Latest News

U of M licenses technology to monitor crop nitrogen to ag-tech firm Sentera

Feb. 27, 2018

Sentera, a Minneapolis-based supplier of technology solutions to the agriculture industry, has signed an agreement to bring University of Minnesota-developed corn nitrogen deficiency technology to the market...
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$10M in private support will fund new robotics labs

June 21, 2017

Work will begin this winter on renovating the first two floors of Shepherd Laboratories building for robotics research, thanks to $10M in private support.
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Lab Featured in RCJudge

May 11, 2017

Dr. Nikolaos Papanikolopoulos, is the director of the Center for Distributed Robotics in Minnesota. He along with several others work on specialized robots which can adapt to their surroundings
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SUAV:Q featured in New Scientist

February 24, 2017

A shape-shifting drone takes off like a helicopter and transforms into a plane in mid-air to fly all day on solar power. The drone is designed to provide affordable aerial surveys for farmers, so they can see where to irrigate and use fertiliser and herbicide only where needed.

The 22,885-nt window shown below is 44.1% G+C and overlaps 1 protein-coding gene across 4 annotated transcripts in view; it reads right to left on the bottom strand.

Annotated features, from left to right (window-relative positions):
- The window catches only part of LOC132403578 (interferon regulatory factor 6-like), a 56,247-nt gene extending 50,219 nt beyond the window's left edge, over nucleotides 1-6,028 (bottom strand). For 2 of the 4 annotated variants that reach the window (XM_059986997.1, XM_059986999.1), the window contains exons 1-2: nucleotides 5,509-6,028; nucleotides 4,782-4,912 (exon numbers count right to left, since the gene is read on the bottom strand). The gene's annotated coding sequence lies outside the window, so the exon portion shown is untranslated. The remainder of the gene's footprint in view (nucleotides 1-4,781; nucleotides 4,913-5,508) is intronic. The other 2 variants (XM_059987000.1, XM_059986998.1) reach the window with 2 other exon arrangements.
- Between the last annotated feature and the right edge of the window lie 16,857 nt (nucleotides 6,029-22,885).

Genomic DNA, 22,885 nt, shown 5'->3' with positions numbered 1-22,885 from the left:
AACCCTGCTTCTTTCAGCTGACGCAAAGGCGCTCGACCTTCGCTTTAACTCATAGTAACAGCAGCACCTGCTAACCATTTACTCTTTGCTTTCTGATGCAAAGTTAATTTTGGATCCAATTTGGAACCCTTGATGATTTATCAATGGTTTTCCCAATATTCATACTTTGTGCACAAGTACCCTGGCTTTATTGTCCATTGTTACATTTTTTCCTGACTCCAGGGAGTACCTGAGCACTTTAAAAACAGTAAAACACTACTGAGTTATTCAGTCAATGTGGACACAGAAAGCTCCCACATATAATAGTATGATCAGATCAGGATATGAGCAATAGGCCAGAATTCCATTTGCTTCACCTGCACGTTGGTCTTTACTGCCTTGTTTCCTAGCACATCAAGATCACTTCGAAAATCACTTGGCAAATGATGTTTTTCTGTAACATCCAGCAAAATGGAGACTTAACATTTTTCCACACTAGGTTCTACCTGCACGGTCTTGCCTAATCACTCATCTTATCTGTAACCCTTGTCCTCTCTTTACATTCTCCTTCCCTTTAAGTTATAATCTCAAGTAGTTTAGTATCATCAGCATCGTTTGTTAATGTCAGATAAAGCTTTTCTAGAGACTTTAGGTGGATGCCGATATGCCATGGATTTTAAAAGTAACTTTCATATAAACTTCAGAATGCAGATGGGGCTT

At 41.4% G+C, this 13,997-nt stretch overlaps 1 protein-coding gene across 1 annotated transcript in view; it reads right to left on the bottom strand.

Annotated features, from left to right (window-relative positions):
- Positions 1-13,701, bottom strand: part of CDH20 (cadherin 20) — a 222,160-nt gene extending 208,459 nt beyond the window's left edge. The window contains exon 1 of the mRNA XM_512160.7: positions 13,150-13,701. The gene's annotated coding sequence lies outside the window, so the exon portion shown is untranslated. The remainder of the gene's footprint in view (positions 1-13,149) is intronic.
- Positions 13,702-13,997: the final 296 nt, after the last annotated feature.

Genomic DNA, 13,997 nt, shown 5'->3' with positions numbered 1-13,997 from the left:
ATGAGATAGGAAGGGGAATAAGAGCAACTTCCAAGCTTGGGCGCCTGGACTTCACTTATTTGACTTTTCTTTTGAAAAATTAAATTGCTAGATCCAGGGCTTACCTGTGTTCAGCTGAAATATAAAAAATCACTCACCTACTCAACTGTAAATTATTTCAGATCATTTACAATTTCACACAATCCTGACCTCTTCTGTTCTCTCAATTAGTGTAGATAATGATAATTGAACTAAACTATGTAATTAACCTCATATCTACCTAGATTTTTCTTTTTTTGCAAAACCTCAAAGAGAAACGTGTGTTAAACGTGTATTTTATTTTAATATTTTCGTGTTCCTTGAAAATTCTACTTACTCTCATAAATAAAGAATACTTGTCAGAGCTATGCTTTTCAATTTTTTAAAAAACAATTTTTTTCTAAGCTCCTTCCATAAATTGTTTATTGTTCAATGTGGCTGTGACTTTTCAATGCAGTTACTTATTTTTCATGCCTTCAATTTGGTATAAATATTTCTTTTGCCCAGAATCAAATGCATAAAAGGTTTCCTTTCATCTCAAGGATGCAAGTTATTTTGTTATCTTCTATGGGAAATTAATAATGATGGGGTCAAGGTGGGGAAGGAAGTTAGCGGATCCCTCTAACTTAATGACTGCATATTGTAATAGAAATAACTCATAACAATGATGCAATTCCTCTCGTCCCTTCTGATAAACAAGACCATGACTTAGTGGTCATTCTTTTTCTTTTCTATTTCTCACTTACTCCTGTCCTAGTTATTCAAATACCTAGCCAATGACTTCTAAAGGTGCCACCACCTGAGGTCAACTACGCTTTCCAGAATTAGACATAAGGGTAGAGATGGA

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Lab Director Awarded McKnight Professorship

August 22, 2016

Department of Computer Science and Engineering Professor Nikolaos Papanikolopoulos has been awarded the prestigious McKnight Presidential Professorship by University President Eric Kaler. The professorship is among the highest honors for faculty at the University.
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The Adelopod is a small two-armed tumbling robot developed by the University of Minnesota Center for Distributed Robotics. Tumbling is achieved through the use of two rigid arms that rotate about its body. Another degree of freedom is achieved by each arm by adjusting the plane in which that arm rotates.



Further Description

Tumbling is a largely unexplored method of locomotion where the robot controls its orientation in order to achieve consecutive forward falls through its environment, thus producing net displacement. It is desirable for robotic locomotion for a number of reasons including inherent stability, high mobility, and low hardware complexity.


Brett Hemes and Nikolaos Papanikolopoulos "Frictional step climbing analysis of tumbling locomotion" IEEE Conference on Robotics and Automation (ICRA) 2012

Brett Hemes, Dario Canelon, Justin Dancs and Nikolaos Papanikolopoulos "Robotic Tumbling Locomotion" IEEE International Conference on Robotics and Automation (ICRA) 2011

Brett Hemes and Nikolaos Papanikolopoulos "A New Modular Schema for the Control of Tumbling Robots" IEEE International Conference on Intelligent Robots and Systems (IROS) 2009

Brett Hemes, Nikolaos Papanikolopoulos, Barry O'Brien "The Adelopod Tumbling Robot" IEEE International Conference on Robotics and Automation (ICRA) 2009

Brett Hemes, Duc Fehr, Nikolaos Papanikolopoulos "Motion Primitives for a Tumbling Robot" IEEE International Conference on Intelligent Robots and Systems (IROS) 2008